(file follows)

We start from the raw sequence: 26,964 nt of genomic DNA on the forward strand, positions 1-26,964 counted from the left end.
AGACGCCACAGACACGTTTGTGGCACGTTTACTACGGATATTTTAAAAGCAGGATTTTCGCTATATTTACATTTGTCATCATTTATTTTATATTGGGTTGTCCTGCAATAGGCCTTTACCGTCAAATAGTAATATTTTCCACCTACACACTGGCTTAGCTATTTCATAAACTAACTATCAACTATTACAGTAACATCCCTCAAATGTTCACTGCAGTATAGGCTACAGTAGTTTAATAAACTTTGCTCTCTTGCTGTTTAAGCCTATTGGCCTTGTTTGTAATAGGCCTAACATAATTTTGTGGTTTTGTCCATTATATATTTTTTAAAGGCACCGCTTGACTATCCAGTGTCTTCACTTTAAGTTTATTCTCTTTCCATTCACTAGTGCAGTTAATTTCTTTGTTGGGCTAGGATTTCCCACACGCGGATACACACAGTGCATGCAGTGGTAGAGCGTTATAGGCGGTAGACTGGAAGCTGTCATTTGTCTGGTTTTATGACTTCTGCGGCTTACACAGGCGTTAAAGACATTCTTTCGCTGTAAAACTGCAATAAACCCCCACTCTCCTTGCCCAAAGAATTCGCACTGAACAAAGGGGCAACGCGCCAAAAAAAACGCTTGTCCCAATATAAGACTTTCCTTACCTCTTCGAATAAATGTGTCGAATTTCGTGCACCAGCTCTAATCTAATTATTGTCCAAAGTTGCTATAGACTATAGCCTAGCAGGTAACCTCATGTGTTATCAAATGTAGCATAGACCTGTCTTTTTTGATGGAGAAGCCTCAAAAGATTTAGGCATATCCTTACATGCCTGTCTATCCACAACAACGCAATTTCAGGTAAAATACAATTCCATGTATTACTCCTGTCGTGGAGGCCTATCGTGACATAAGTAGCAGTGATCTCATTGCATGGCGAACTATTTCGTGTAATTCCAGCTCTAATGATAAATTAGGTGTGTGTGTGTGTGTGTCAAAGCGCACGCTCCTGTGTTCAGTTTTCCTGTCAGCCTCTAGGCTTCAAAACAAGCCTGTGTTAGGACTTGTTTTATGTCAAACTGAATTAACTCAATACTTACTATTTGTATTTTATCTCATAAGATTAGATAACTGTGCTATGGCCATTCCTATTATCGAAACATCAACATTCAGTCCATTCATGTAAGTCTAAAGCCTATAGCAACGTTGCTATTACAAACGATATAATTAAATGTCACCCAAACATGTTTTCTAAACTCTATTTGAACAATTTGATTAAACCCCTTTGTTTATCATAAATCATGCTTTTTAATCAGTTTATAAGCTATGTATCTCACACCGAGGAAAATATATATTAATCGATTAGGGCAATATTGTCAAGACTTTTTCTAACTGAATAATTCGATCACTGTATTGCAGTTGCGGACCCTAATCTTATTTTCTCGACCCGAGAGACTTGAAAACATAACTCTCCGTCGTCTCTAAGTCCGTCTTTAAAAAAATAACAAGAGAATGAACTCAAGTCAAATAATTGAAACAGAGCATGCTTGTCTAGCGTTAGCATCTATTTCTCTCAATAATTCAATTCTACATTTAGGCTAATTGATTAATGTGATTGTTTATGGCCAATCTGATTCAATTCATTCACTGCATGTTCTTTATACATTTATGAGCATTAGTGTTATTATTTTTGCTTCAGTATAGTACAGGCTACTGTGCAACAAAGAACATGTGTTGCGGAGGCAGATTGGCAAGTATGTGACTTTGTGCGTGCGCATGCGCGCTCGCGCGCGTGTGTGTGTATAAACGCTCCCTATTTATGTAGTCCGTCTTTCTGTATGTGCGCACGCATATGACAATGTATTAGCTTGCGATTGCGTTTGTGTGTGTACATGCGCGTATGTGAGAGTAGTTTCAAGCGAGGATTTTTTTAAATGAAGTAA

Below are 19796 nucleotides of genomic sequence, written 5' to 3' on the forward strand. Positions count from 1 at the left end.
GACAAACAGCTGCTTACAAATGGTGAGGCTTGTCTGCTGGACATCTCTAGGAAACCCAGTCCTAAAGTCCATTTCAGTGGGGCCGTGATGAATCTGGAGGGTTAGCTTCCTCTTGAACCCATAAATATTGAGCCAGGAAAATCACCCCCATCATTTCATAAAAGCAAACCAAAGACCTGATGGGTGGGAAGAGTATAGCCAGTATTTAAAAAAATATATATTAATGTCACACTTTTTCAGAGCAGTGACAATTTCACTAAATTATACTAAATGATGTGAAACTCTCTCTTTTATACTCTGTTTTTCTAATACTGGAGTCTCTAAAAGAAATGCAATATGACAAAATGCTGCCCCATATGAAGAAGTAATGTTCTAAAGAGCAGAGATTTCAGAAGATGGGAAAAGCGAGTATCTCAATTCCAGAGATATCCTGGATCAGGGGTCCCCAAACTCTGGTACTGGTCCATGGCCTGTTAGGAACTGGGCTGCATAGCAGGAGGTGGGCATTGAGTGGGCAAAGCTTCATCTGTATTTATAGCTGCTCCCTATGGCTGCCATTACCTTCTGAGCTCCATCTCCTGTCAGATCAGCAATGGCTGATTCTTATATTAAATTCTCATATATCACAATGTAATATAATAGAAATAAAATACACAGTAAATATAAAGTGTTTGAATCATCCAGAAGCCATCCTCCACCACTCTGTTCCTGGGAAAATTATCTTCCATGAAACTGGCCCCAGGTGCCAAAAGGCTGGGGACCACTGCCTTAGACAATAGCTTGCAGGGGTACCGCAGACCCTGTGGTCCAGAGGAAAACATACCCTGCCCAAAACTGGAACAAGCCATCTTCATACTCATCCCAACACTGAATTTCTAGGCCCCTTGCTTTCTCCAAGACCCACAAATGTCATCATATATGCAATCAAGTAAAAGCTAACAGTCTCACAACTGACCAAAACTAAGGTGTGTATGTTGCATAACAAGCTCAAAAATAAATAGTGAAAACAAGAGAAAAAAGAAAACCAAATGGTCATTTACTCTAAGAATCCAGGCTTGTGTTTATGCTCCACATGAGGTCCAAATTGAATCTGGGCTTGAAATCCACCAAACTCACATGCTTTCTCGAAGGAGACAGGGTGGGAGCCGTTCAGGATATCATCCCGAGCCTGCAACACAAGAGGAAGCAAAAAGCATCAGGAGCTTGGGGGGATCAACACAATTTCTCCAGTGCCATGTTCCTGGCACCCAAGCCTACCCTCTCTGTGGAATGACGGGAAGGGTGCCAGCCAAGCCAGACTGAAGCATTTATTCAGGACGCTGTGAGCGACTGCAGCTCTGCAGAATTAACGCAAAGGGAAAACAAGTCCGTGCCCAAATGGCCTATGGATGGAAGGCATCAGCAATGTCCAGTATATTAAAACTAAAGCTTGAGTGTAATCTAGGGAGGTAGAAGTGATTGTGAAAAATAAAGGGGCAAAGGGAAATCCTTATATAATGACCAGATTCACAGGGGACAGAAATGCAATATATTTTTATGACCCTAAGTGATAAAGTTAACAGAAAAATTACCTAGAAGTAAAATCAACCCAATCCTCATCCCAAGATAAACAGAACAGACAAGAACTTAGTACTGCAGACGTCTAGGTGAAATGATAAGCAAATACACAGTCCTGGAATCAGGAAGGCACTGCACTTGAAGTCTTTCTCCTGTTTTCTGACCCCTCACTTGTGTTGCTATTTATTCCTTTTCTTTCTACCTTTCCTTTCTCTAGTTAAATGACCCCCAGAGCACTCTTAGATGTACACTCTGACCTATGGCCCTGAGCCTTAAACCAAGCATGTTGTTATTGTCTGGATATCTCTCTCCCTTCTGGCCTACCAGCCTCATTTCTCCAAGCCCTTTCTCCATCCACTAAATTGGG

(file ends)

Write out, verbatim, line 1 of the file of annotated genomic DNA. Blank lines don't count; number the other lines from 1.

We start from the raw sequence: 26,964 nt of genomic DNA on the forward strand, positions 1-26,964 counted from the left end.